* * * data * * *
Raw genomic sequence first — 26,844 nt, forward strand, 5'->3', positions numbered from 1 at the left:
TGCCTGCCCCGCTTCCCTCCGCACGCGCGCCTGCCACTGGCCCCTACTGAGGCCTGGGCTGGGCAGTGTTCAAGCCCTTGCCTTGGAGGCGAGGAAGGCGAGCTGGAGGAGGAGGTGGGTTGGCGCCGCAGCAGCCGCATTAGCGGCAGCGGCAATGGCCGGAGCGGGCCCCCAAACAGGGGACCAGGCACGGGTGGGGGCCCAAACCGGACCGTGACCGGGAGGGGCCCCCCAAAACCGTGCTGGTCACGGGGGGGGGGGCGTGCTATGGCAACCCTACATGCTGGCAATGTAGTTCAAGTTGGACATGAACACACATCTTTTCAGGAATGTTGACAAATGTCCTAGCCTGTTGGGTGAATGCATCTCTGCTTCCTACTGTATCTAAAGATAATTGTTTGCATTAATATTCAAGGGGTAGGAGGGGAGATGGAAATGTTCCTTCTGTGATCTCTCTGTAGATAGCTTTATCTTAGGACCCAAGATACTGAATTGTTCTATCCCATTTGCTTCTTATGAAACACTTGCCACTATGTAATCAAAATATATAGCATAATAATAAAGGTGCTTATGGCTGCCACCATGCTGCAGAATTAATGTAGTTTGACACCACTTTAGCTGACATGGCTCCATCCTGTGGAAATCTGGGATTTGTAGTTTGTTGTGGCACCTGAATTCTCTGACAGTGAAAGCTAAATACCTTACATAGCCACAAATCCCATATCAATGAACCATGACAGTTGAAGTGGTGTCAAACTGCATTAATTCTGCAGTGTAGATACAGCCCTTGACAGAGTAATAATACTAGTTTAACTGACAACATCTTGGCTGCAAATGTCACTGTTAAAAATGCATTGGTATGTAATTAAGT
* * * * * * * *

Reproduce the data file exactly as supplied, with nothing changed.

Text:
Raw genomic sequence first — 26,844 nt, forward strand, 5'->3', positions numbered from 1 at the left:
TGCCTGCCCCGCTTCCCTCCGCACGCGCGCCTGCCACTGGCCCCTACTGAGGCCTGGGCTGGGCAGTGTTCAAGCCCTTGCCTTGGAGGCGAGGAAGGCGAGCTGGAGGAGGAGGTGGGTTGGCGCCGCAGCAGCCGCATTAGCGGCAGCGGCAATGGCCGGAGCGGGCCCCCAAACAGGGGACCAGGCACGGGTGGGGGCCCAAACCGGACCGTGACCGGGAGGGGCCCCCCAAAACCGTGCTGGTCACGGGGGGGGGGGCGTGCTATGGCAACCCTACATGCTGGCAATGTAGTTCAAGTTGGACATGAACACACATCTTTTCAGGAATGTTGACAAATGTCCTAGCCTGTTGGGTGAATGCATCTCTGCTTCCTACTGTATCTAAAGATAATTGTTTGCATTAATATTCAAGGGGTAGGAGGGGAGATGGAAATGTTCCTTCTGTGATCTCTCTGTAGATAGCTTTATCTTAGGACCCAAGATACTGAATTGTTCTATCCCATTTGCTTCTTATGAAACACTTGCCACTATGTAATCAAAATATATAGCATAATAATAAAGGTGCTTATGGCTGCCACCATGCTGCAGAATTAATGTAGTTTGACACCACTTTAGCTGACATGGCTCCATCCTGTGGAAATCTGGGATTTGTAGTTTGTTGTGGCACCTGAATTCTCTGACAGTGAAAGCTAAATACCTTACATAGCCACAAATCCCATATCAATGAACCATGACAGTTGAAGTGGTGTCAAACTGCATTAATTCTGCAGTGTAGATACAGCCCTTGACAGAGTAATAATACTAGTTTAACTGACAACATCTTGGCTGCAAATGTCACTGTTAAAAATGCATTGGTATGTAATTAAGT